Reconstruction of Beethoven Trio in F minor
First movement, Unv 10
Beethoven composed many more piano trios than the eleven pieces that were published by Breitkopf und Härtel: the Gesamtausgabe by Breitkopf und Härtel turned out to be far from complete. Many pieces, including quite a few piano trios, were only rediscovered in the 20th century and published recently. Beethoven composed many more piano trios than the eleven pieces that were originally published by Breitkopf und Härtel: their Gesamtausgabe turned out to be far from complete. Many pieces, including quite a few piano trios, were only rediscovered in the 20th century and published recently.
In addition to the 11 piano trios, the following pieces are numbered randomly:
- No. 12: Trio in E-flat major for Violin, Cello and Piano Hess 48 Unv 9 from 1790-1792:
- No. 13: Trio in E-flat major for Clarinet, Cello and Piano Opus 38 from 1802, adaptation of the Septet in E-flat major Opus 20;
- No. 14: Trio in D major Violin, Cello and Piano Opus 36A, adaptation of the Second Symphony in D major Opus 36 by the composer, although the name Ferdinand Ries has also been mentioned;
- No. 15: Trio in E-flat major for Violin, Cello and Piano Opus 63, adaptation of the String Quintet No. 1 in E-flat major Opus 4;
- No. 16: Trio in G major for Flute, Bassoon and Piano WoO 37;
- No. 17: Trio in E-flat major for Violin, Cello and Piano Hess 47, adaptation of the first part of the String Trio No.1 in E-flat major Opus 3 from 1794-1795;
- No. 18: Trio in D major for Violin, Cello and Piano Anhang 3, which nowadays is attributed to his brother Kaspar Karl van Beethoven and probably dates from 1800 or before.
- No. 19: Trio in B-flat major for Violin, Cello and Piano Hess 50 and unfinished, probably from 1790.
- No. 20: Trio in F minor for Violin, Cello and Piano Unv 10 from 1816, which, for the sake of convenience, we will call trio no.20.
So, the whole piano trio story is a bit of a ꞌmessꞌ, unfortunately created by the erroneous sequence in the Breitkopf und Härtel Gesamtausgabe. However, the sequence listed above continues to be used, because, over time, it has become so accepted that we will never be able to change the sequence. We see that writing piano trios was an important musical form that Beethoven continued to practice a lot.
The composer probably stopped working on the Piano Trio in F minor Unv 10 in favour of the Piano Sonata No.28 in A major Opus 101, to focus on the sonata. Why Beethoven did not finish the piano trio is unclear. It could be because of the difficult negotiations with the publishers, illness or the quarrel with his cousin Karl, which meant that Beethoven was a little pressed for time and decided to focus on the Piano Sonata No.28 in A major Opus 101, which was already closer to completion.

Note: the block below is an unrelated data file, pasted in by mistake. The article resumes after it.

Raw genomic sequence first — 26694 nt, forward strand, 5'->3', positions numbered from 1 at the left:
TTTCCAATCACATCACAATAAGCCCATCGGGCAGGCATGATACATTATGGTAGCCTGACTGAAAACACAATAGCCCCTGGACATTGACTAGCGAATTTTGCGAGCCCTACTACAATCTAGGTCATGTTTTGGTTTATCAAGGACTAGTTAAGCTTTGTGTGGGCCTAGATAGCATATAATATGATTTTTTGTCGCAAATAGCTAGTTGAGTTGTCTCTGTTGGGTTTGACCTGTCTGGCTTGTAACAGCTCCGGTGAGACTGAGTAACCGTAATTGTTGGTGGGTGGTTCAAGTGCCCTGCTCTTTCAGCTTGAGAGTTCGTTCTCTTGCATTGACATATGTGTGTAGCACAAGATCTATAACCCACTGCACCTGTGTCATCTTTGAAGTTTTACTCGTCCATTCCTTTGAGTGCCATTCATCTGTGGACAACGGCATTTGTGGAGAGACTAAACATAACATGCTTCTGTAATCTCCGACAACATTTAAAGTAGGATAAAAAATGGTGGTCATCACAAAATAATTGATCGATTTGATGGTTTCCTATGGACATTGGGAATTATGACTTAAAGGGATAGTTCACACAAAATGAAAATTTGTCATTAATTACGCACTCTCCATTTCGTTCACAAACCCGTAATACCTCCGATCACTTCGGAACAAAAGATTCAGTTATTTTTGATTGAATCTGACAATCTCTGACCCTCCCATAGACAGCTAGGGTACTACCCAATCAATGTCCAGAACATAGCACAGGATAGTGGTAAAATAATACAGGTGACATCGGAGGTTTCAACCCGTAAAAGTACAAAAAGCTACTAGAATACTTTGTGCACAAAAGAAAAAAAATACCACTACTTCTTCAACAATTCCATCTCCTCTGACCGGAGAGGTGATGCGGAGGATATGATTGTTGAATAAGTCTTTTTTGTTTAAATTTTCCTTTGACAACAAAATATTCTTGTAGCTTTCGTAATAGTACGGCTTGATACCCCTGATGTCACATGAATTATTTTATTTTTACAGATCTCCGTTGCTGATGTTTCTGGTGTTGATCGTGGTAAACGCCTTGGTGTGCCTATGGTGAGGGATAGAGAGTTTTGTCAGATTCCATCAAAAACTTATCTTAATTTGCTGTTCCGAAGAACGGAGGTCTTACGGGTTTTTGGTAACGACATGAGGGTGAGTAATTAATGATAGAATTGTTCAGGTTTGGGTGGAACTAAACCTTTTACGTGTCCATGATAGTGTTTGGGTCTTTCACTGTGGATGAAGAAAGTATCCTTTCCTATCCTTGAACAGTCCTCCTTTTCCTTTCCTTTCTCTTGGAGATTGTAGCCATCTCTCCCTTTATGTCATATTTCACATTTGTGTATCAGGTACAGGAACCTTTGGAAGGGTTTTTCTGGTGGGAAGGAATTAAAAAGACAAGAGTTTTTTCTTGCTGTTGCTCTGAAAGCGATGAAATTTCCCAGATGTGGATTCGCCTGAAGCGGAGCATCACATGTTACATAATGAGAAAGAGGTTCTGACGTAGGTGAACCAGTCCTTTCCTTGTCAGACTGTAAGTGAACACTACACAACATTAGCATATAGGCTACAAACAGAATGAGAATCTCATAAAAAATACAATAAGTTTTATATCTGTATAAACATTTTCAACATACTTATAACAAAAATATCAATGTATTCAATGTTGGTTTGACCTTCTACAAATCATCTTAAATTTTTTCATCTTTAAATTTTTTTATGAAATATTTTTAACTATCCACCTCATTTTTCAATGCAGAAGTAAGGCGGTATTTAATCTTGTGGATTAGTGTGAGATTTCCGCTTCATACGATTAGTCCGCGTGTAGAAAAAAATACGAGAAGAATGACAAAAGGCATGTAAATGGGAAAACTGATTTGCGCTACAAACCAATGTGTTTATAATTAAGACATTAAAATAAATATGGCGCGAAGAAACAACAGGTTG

A large part of the sketches is included in the so-called Scheide sketchbook, which Beethoven used until about May 1816, but he continued to work on the piano trio in the summer until the early autumn. In that period, the composer also designed the score of the first part with a total of 151 bars.I think that the composer worked on both pieces at the same time, in light of the striking similarities, and in particular the similarity in the second part of the Piano Sonata No.28 in A major Opus 101. The similarities in particular involve the motif that we see from bar 19 onward and that is also harmonically reflected in the piano trio. Both in the piano sonata and the piano trio, the motif is worked out rhythmically and harmonically in virtually the same way. In both cases, the way it is used elsewhere is striking: in the piano sonata, the motif keeps recurring in the elaboration of the march theme, section B, and in the piano trio, it is elaborated even further, while also playing an important role in the main theme of the exposition.
Almost no sketches were left of that second part, or of parts three and four, but based on the extensive first part, we can conclude that Beethoven wanted to surpass the Piano Trio No.7 in B-flat major Opus 97 in size as well as sound. I think that, even as a piece with one part, the new piano trio is a beautiful addition to the existing wealth of piano trios that the composer gave us.
Trio in F minor for Violin, Cello and Pianoforte, Unv 10
Title: Trio in F minor for Violin, Violoncello and pianoforte, firdst movement
Composer: Ludwig van Beethoven
Reconstruction: Cees Nieuwenhuizen
Instrumentation: Violin, Cello and Piano
Publication number: UM0038
Product format: Score